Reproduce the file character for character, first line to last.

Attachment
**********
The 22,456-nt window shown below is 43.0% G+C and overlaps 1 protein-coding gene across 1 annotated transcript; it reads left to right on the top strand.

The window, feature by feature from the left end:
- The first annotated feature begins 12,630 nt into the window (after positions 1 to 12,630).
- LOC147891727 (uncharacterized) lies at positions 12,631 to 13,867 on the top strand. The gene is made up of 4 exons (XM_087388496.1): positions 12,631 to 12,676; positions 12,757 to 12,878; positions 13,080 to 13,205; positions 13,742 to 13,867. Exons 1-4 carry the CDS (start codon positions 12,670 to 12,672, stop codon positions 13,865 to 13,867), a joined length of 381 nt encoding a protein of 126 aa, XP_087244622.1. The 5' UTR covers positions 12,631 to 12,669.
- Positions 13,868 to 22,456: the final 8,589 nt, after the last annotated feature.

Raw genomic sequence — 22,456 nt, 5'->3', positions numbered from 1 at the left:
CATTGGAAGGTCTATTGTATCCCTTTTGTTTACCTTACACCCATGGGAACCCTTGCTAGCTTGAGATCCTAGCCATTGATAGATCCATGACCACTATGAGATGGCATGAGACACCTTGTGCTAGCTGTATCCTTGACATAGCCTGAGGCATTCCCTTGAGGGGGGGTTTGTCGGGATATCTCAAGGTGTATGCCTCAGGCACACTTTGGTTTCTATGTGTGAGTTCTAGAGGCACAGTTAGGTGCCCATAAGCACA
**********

The 22,456-nt window shown below is 43.0% G+C and overlaps 1 protein-coding gene across 1 annotated transcript; it reads left to right on the top strand.

The window, feature by feature from the left end:
- The first annotated feature begins 12,630 nt into the window (after positions 1 to 12,630).
- LOC147891727 (uncharacterized) lies at positions 12,631 to 13,867 on the top strand. The gene is made up of 4 exons (XM_087388496.1): positions 12,631 to 12,676; positions 12,757 to 12,878; positions 13,080 to 13,205; positions 13,742 to 13,867. Exons 1-4 carry the CDS (start codon positions 12,670 to 12,672, stop codon positions 13,865 to 13,867), a joined length of 381 nt encoding a protein of 126 aa, XP_087244622.1. The 5' UTR covers positions 12,631 to 12,669.
- Positions 13,868 to 22,456: the final 8,589 nt, after the last annotated feature.

Raw genomic sequence — 22,456 nt, 5'->3', positions numbered from 1 at the left:
CATTGGAAGGTCTATTGTATCCCTTTTGTTTACCTTACACCCATGGGAACCCTTGCTAGCTTGAGATCCTAGCCATTGATAGATCCATGACCACTATGAGATGGCATGAGACACCTTGTGCTAGCTGTATCCTTGACATAGCCTGAGGCATTCCCTTGAGGGGGGGTTTGTCGGGATATCTCAAGGTGTATGCCTCAGGCACACTTTGGTTTCTATGTGTGAGTTCTAGAGGCACAGTTAGGTGCCCATAAGCACA